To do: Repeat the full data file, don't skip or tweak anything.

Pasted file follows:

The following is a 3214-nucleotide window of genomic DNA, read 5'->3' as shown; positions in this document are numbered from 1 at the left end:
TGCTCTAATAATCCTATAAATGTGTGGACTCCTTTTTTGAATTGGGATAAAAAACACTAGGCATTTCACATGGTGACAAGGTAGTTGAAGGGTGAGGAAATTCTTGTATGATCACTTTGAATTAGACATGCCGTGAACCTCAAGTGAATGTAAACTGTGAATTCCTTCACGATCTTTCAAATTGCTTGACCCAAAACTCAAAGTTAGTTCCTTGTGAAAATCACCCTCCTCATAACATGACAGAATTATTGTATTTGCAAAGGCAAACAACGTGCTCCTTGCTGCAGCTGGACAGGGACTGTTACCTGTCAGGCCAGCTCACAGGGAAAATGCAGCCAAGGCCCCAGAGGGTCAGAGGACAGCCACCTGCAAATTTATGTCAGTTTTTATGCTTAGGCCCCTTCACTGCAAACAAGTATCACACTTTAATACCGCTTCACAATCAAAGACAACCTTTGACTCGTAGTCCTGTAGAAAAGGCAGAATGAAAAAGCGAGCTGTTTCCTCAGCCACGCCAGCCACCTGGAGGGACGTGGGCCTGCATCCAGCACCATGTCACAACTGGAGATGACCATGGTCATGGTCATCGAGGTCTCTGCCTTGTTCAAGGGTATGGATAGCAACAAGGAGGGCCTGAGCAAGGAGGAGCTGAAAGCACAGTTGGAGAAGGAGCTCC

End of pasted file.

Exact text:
The following is a 3214-nucleotide window of genomic DNA, read 5'->3' as shown; positions in this document are numbered from 1 at the left end:
TGCTCTAATAATCCTATAAATGTGTGGACTCCTTTTTTGAATTGGGATAAAAAACACTAGGCATTTCACATGGTGACAAGGTAGTTGAAGGGTGAGGAAATTCTTGTATGATCACTTTGAATTAGACATGCCGTGAACCTCAAGTGAATGTAAACTGTGAATTCCTTCACGATCTTTCAAATTGCTTGACCCAAAACTCAAAGTTAGTTCCTTGTGAAAATCACCCTCCTCATAACATGACAGAATTATTGTATTTGCAAAGGCAAACAACGTGCTCCTTGCTGCAGCTGGACAGGGACTGTTACCTGTCAGGCCAGCTCACAGGGAAAATGCAGCCAAGGCCCCAGAGGGTCAGAGGACAGCCACCTGCAAATTTATGTCAGTTTTTATGCTTAGGCCCCTTCACTGCAAACAAGTATCACACTTTAATACCGCTTCACAATCAAAGACAACCTTTGACTCGTAGTCCTGTAGAAAAGGCAGAATGAAAAAGCGAGCTGTTTCCTCAGCCACGCCAGCCACCTGGAGGGACGTGGGCCTGCATCCAGCACCATGTCACAACTGGAGATGACCATGGTCATGGTCATCGAGGTCTCTGCCTTGTTCAAGGGTATGGATAGCAACAAGGAGGGCCTGAGCAAGGAGGAGCTGAAAGCACAGTTGGAGAAGGAGCTCC